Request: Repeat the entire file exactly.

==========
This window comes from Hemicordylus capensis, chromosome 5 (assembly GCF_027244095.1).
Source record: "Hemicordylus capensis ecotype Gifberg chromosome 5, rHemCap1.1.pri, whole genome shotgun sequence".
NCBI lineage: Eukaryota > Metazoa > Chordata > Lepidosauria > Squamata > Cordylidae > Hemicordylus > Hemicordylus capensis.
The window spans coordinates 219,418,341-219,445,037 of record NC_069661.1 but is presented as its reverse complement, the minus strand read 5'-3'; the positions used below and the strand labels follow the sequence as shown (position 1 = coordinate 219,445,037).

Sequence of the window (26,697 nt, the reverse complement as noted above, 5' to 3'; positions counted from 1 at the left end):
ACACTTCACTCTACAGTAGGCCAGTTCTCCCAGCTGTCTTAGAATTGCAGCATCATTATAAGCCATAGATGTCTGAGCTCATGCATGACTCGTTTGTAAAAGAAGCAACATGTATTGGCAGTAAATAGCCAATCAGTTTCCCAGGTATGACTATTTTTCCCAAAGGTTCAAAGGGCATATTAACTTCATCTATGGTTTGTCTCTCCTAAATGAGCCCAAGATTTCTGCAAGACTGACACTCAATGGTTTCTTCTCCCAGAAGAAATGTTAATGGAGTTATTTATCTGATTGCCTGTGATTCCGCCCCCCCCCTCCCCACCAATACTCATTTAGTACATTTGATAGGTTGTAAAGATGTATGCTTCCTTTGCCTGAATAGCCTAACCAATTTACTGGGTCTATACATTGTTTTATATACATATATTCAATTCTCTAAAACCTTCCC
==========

This window comes from Hemicordylus capensis, chromosome 5 (assembly GCF_027244095.1).
Source record: "Hemicordylus capensis ecotype Gifberg chromosome 5, rHemCap1.1.pri, whole genome shotgun sequence".
NCBI lineage: Eukaryota > Metazoa > Chordata > Lepidosauria > Squamata > Cordylidae > Hemicordylus > Hemicordylus capensis.
The window spans coordinates 219,418,341-219,445,037 of record NC_069661.1 but is presented as its reverse complement, the minus strand read 5'-3'; the positions used below and the strand labels follow the sequence as shown (position 1 = coordinate 219,445,037).

Sequence of the window (26,697 nt, the reverse complement as noted above, 5' to 3'; positions counted from 1 at the left end):
ACACTTCACTCTACAGTAGGCCAGTTCTCCCAGCTGTCTTAGAATTGCAGCATCATTATAAGCCATAGATGTCTGAGCTCATGCATGACTCGTTTGTAAAAGAAGCAACATGTATTGGCAGTAAATAGCCAATCAGTTTCCCAGGTATGACTATTTTTCCCAAAGGTTCAAAGGGCATATTAACTTCATCTATGGTTTGTCTCTCCTAAATGAGCCCAAGATTTCTGCAAGACTGACACTCAATGGTTTCTTCTCCCAGAAGAAATGTTAATGGAGTTATTTATCTGATTGCCTGTGATTCCGCCCCCCCCCTCCCCACCAATACTCATTTAGTACATTTGATAGGTTGTAAAGATGTATGCTTCCTTTGCCTGAATAGCCTAACCAATTTACTGGGTCTATACATTGTTTTATATACATATATTCAATTCTCTAAAACCTTCCC